The ad sparked discontent among some groups that were displeased that tax dollars might be spent to promote such "propaganda." The current House leadership has made several ads like this one, promoting its education priorities and taking to task its opponents.
Piccolo said the video came out of the House Majority Office, which like the Minority Office can do "more political things."
"The Democrats have the ability to do things like this too," he said. "They just don't."
Piccolo is right the democrats don't make misleading adds, they are just in Tallahassee fighting for adequate funding something the republicans don't care about as they attempt to starve our schools.
Let me break it down. The republicans in the Florida legislature are saying school boards and superintendents, teachers and the media all over the state are lying and for people not to believe their eyes when they are presented with statistics showing how woeful education spending in Florida is and has been. Everybody is a liar but them. 
Well who do you believe? The teacher with the ten year old car buying schools supplies for their children  or the republicans in Tallahassee who routinely ignore the will of the people and who routinely funnel money to the donors, those that aren't enriching them and their family members that is? Who do you believe?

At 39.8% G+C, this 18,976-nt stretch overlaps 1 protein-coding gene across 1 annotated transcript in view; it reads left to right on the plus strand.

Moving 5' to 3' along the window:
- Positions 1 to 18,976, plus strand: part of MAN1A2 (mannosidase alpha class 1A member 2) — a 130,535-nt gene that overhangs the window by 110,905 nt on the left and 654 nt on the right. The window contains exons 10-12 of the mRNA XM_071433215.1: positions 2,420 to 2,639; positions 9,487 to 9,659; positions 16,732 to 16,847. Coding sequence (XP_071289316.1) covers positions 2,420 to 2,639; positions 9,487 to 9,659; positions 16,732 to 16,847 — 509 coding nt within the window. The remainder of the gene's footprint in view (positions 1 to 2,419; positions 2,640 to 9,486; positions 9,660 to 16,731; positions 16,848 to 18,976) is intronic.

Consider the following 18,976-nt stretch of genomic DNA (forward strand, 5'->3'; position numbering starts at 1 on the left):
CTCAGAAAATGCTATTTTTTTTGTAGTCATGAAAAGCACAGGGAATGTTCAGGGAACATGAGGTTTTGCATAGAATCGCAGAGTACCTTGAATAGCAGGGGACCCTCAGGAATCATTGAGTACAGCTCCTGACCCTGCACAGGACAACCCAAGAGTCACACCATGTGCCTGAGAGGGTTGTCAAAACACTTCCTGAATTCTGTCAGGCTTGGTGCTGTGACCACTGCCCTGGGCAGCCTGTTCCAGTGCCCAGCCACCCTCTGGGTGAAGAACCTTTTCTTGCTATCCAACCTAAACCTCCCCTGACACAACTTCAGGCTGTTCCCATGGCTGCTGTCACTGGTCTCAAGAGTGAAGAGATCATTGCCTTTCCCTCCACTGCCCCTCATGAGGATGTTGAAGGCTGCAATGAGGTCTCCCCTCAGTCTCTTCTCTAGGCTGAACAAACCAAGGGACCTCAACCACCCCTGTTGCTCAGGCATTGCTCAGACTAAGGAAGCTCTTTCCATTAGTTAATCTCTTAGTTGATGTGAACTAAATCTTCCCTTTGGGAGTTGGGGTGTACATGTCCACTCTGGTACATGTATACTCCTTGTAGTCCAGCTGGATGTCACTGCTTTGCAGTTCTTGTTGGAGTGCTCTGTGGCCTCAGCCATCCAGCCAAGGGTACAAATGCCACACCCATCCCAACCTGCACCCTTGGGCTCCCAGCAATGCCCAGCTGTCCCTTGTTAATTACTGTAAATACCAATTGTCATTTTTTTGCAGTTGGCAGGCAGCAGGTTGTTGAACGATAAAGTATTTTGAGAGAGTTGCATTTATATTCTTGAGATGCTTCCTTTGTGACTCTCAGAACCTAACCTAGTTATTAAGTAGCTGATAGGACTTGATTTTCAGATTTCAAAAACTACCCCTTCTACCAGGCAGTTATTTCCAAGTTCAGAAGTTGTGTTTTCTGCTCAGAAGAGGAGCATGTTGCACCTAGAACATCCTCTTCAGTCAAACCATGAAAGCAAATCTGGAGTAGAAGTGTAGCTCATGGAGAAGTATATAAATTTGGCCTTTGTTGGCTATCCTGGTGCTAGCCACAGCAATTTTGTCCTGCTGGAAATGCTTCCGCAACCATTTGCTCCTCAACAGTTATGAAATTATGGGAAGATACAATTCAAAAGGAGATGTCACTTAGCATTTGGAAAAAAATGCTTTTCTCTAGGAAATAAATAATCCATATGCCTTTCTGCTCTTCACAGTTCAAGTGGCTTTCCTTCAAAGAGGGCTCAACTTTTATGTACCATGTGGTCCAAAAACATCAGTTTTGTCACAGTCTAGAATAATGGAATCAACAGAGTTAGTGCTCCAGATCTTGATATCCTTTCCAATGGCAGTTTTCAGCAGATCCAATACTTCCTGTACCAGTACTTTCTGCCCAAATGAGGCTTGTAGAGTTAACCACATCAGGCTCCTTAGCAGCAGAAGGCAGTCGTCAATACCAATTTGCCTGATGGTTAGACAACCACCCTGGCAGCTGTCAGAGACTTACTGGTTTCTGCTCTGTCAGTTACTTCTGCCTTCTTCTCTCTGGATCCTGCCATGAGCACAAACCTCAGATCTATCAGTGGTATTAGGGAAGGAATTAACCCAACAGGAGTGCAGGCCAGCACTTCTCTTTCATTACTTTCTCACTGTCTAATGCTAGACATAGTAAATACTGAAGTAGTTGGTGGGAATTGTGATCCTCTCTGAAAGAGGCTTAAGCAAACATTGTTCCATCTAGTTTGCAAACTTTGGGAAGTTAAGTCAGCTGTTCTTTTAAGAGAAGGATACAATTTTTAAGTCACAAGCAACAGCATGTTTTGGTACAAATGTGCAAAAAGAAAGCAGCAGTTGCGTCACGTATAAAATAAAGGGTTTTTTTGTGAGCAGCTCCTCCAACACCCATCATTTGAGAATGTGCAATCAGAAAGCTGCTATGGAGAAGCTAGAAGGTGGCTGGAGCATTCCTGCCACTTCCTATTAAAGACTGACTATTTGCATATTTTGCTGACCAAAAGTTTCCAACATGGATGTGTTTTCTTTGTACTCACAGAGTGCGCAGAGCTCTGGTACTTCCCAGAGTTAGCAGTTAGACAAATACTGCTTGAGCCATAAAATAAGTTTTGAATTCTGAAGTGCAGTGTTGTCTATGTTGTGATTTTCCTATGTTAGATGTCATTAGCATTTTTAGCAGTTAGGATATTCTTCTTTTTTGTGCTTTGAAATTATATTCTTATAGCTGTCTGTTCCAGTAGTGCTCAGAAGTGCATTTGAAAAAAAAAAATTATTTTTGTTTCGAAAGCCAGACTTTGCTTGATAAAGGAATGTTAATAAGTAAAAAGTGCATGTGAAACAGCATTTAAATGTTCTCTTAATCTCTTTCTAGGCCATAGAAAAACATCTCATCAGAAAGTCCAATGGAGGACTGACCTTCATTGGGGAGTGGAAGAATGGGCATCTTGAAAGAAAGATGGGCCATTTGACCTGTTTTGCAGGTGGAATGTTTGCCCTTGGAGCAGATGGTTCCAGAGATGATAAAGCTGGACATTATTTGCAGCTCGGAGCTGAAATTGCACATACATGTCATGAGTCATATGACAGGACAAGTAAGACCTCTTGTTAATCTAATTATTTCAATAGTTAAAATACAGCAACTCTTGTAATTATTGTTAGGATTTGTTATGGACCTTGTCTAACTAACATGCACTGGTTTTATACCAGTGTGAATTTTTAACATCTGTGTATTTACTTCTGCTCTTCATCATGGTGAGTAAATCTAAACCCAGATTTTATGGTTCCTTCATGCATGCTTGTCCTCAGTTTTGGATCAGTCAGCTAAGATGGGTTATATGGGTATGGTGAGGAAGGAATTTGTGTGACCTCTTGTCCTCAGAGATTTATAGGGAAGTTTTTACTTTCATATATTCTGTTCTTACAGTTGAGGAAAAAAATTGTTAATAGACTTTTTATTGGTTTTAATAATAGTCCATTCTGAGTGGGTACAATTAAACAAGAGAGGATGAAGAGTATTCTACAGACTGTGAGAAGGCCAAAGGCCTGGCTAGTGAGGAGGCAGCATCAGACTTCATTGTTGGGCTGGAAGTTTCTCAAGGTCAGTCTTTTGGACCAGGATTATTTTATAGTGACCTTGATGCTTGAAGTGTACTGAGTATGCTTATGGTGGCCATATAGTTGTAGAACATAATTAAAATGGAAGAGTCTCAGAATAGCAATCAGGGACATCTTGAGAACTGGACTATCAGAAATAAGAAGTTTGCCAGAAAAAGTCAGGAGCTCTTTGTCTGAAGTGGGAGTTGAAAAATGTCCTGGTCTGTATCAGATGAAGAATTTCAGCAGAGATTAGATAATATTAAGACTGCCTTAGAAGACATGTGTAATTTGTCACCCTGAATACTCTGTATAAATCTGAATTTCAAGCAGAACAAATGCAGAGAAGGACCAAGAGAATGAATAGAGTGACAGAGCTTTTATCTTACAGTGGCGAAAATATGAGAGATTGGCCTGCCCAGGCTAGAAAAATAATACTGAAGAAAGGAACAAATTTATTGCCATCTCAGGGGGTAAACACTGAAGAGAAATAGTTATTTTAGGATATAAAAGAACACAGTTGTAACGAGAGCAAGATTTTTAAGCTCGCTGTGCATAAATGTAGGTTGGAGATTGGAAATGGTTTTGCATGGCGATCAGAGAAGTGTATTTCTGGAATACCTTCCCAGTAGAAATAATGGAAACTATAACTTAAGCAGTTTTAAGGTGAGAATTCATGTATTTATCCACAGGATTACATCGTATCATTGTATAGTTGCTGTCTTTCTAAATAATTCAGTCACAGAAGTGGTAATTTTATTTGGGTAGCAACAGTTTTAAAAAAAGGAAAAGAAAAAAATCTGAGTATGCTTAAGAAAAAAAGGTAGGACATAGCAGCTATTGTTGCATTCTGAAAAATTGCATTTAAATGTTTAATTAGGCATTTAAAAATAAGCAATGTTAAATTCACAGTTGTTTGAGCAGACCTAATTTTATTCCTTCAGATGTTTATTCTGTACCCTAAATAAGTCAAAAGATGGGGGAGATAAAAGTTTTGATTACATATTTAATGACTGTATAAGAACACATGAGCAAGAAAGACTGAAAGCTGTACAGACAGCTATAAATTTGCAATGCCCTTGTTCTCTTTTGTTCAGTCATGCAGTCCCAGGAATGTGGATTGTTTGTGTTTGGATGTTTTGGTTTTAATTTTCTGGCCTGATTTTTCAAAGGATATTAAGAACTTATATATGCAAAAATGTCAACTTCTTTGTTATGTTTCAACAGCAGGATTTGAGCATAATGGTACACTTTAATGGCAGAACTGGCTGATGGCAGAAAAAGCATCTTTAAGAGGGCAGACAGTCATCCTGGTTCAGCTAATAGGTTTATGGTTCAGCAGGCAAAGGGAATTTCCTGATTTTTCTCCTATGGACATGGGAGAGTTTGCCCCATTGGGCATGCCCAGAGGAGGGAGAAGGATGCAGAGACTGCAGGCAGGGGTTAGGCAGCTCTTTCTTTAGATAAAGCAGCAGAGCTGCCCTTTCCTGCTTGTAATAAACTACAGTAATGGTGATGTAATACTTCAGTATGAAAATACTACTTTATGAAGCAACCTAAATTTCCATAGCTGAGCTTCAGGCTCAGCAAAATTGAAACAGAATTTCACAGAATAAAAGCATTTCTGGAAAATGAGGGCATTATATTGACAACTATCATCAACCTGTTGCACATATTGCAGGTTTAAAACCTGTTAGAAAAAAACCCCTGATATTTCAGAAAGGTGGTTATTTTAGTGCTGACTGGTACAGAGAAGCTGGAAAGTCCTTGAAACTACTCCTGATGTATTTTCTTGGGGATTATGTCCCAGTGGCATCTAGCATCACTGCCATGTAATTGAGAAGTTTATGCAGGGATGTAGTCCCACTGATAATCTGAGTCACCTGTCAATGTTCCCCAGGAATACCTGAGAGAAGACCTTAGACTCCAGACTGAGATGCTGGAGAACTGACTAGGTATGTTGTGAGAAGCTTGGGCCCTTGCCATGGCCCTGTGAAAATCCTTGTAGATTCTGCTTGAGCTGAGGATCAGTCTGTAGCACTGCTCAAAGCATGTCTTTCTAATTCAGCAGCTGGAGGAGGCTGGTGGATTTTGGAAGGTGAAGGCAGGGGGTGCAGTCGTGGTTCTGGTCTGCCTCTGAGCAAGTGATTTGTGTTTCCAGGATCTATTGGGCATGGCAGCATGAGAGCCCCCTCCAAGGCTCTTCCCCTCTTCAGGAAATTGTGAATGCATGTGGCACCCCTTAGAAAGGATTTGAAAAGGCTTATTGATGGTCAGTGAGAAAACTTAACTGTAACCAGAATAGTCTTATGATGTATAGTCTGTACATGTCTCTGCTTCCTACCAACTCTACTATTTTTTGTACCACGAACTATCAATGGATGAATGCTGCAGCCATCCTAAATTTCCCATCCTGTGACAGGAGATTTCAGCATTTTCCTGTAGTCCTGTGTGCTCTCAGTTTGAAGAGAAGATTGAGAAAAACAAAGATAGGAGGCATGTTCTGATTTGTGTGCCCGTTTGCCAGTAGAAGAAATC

We need a change. We need to elect people who will support the states teachers and schools.

No automatic alt text available.

A Klan rally is more diverse than the Florida State Board of Education

Marva Johnson checks off a lot of boxes for the state board of education. She is a woman and she is black. Now if she had any education experience she might actually be qualified.

She however wasn't there this week as the State Board of Education voted to ratchet up concordant scores to the Algebra I test which will undoubtedly cause a drop in our graduation rates effecting mostly poor and minority students. 

This picture is from the Tampa Times and it doesn't do the meeting justice.


  The State Board of Education has six rich and white businessmen on it, and to say their combined education experience was lacking would be an understatement. These are the people responsible for creating and implementing education policy. I don't know if Marva Johnson missed the meeting to protest her "token" status, but I wouldn't be surprised. 

These men got theirs, what do they care if they hurt poor and mostly minority children.

The only woman in attendance, Education Commissioner Pam Stewart said,  Education Commissioner Pam Stewart said the board’s vote means districts will have to offer students better instruction and more options to relearn material but can no longer let them “get through the system through a loophole.”
http://www.orlandosentinel.com/features/education/school-zone/os-graduation-tests-florida-state-board-20180515-story.html

You know because teachers suck and have just been going through the motions. Hey Florida to help teachers out why don't you pay them poorly, make their classes huge and not give them the resources that need (sic). Oy vey, Pam Stewart is apparently a terrible and uncaring human being as she casually dismisses the future of children.  

Come on Florida can't and shouldn't we be doing better than this?